There’s a lot of Twitter hype in the blogosphere today, and I’ve contributed plenty of my own Twitter hype in the past. So I thought it would be a good opportunity to offer some anti-hype, derived from my own experience using Twitter — an explanation of why I STOPPED using Twitter.
For a period last summer, I was a Twitter addict — addict really is the right word. I found Twitter to be mesmerizing, which partly reflects the brilliance of the design and partly that I was following really interesting, insight, enjoyable people, whose random musings were worth following (and my high opinion of the people — many of whom read this blog, and whose blogs I read — remains unchanged).
But here’s the problem, and why I quit (with the requisite 12-step program, yadda, yadda):
Twitter is massive waste of time.
Let me immediately qualify that — it’s not that ALL of Twitter is a waste of time. It’s that TOO MUCH of Twitter is a massive waste of time. Some aspects are hugely valuable and well worth the time. There’s really interesting “conversation.” There’s connectedness. There’s discovery.
But the noise to signal ratio is WAY too high. And the temptation to Tweet for the sake of Tweeting is WAY too high.
An example of high noise to signal is the Twitter “half conversation” — where two user are talking to each other directly, but you only follow one of them. So you hear half the conversation, like listening to someone on their cell phone. It’s quasi-voyeuristically interesting sometimes, but mostly it’s just annoying.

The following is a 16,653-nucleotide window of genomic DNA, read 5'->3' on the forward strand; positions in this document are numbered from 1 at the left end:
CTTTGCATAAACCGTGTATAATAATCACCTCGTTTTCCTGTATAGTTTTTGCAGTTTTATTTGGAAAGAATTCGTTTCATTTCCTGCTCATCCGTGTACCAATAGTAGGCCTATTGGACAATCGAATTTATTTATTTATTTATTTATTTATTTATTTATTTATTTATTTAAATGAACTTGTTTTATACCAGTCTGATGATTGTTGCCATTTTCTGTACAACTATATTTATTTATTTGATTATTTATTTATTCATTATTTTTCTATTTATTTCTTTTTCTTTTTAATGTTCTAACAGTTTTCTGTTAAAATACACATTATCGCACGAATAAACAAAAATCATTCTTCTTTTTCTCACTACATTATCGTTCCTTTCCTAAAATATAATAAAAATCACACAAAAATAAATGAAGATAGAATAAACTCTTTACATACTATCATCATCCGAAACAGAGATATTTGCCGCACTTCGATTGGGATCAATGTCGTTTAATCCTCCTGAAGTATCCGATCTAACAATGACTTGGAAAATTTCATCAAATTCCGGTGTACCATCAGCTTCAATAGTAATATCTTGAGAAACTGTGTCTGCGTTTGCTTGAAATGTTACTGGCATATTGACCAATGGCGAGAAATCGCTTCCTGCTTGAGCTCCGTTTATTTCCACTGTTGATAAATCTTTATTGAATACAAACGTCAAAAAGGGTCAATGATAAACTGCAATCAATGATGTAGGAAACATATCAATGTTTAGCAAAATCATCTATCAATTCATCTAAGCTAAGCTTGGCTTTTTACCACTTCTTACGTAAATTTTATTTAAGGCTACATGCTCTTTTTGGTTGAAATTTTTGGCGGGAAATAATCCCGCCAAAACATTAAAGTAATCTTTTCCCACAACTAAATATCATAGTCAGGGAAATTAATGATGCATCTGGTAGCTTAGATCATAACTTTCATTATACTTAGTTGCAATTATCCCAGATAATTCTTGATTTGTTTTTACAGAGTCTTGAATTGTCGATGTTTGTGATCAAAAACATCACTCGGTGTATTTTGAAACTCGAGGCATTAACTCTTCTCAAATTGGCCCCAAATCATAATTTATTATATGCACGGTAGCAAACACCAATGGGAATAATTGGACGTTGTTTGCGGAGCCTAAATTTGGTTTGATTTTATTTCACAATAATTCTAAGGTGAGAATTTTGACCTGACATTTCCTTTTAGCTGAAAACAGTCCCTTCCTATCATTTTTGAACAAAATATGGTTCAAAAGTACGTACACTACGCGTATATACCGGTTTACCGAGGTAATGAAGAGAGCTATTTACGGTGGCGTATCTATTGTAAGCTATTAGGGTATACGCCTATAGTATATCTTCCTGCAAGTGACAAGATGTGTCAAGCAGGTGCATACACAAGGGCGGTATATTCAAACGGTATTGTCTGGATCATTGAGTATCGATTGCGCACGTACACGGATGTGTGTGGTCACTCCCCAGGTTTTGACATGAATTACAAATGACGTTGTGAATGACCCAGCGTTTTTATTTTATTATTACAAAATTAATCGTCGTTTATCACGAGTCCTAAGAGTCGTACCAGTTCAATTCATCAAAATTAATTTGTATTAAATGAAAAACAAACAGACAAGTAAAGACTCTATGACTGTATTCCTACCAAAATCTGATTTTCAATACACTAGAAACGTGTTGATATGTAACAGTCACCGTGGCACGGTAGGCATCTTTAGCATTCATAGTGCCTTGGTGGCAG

And the nature of networks means it’s impossible to ever follow everyone who the people you’re following are following — because then you’d have to follow the people those people are following, and the people THOSE people are following (and before you know it, you’d be Scoble — and few people have that superhuman capacity). So it’s guaranteed, by definition, that your Twitter feed will be filled with half conversations.
But the big problem was that I was paying attention to Twitter too often when there was something much higher yield I should have been paying attention too — especially work I needed to get done.
The web itself — Techmeme alone — is a huge blackhole of distraction. It’s hard enough to stay focused when you work on the web.
But Twitter has turned distraction into an art form. It’s like hanging out at a bar with a bunch of interesting people (some of whom are talking on their cellphones) and forgetting that you have to go home. Which, when done in moderation, is a very GOOD thing. But it was too hard to moderate Twitter. With Twitterific, it was literally always on.
And so I decided that I needed to shut it off.
I’m not sure that this is a failing on the part of Twitter — perhaps its cup runneth over. But it does make me wonder whether it will ever catch on beyond geeks who thrive on spending massive quantities of their lives on the web. (And, yes, hi, my name is Scott and I’m a web geek — I speak from experience.)
Twitter shares much in common with Facebook and MySpace — socializing on steroids, round the clock, always on, with no limits or boundaries or clearly defined utility. Which, again, are not inherently bad, and can actually be very good.